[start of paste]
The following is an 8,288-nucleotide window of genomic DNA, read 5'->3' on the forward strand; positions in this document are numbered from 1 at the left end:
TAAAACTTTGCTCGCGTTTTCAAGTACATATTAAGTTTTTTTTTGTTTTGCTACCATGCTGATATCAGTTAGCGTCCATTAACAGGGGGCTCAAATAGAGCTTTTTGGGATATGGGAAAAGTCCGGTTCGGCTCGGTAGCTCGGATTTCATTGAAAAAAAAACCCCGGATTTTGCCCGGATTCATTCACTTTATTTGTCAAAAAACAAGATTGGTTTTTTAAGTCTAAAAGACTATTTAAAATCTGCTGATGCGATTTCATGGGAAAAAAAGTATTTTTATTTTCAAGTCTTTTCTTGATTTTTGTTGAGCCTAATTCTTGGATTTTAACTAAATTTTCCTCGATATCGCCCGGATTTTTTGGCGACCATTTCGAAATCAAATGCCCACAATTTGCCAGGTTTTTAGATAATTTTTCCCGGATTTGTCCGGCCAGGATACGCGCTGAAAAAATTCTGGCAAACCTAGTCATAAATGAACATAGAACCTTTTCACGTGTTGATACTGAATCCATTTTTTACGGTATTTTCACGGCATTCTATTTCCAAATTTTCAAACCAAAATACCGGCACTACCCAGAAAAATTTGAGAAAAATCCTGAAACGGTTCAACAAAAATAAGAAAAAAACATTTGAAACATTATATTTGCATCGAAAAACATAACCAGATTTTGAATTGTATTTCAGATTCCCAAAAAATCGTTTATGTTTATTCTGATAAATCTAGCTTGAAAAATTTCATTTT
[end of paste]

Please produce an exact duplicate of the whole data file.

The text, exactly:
The following is an 8,288-nucleotide window of genomic DNA, read 5'->3' on the forward strand; positions in this document are numbered from 1 at the left end:
TAAAACTTTGCTCGCGTTTTCAAGTACATATTAAGTTTTTTTTTGTTTTGCTACCATGCTGATATCAGTTAGCGTCCATTAACAGGGGGCTCAAATAGAGCTTTTTGGGATATGGGAAAAGTCCGGTTCGGCTCGGTAGCTCGGATTTCATTGAAAAAAAAACCCCGGATTTTGCCCGGATTCATTCACTTTATTTGTCAAAAAACAAGATTGGTTTTTTAAGTCTAAAAGACTATTTAAAATCTGCTGATGCGATTTCATGGGAAAAAAAGTATTTTTATTTTCAAGTCTTTTCTTGATTTTTGTTGAGCCTAATTCTTGGATTTTAACTAAATTTTCCTCGATATCGCCCGGATTTTTTGGCGACCATTTCGAAATCAAATGCCCACAATTTGCCAGGTTTTTAGATAATTTTTCCCGGATTTGTCCGGCCAGGATACGCGCTGAAAAAATTCTGGCAAACCTAGTCATAAATGAACATAGAACCTTTTCACGTGTTGATACTGAATCCATTTTTTACGGTATTTTCACGGCATTCTATTTCCAAATTTTCAAACCAAAATACCGGCACTACCCAGAAAAATTTGAGAAAAATCCTGAAACGGTTCAACAAAAATAAGAAAAAAACATTTGAAACATTATATTTGCATCGAAAAACATAACCAGATTTTGAATTGTATTTCAGATTCCCAAAAAATCGTTTATGTTTATTCTGATAAATCTAGCTTGAAAAATTTCATTTT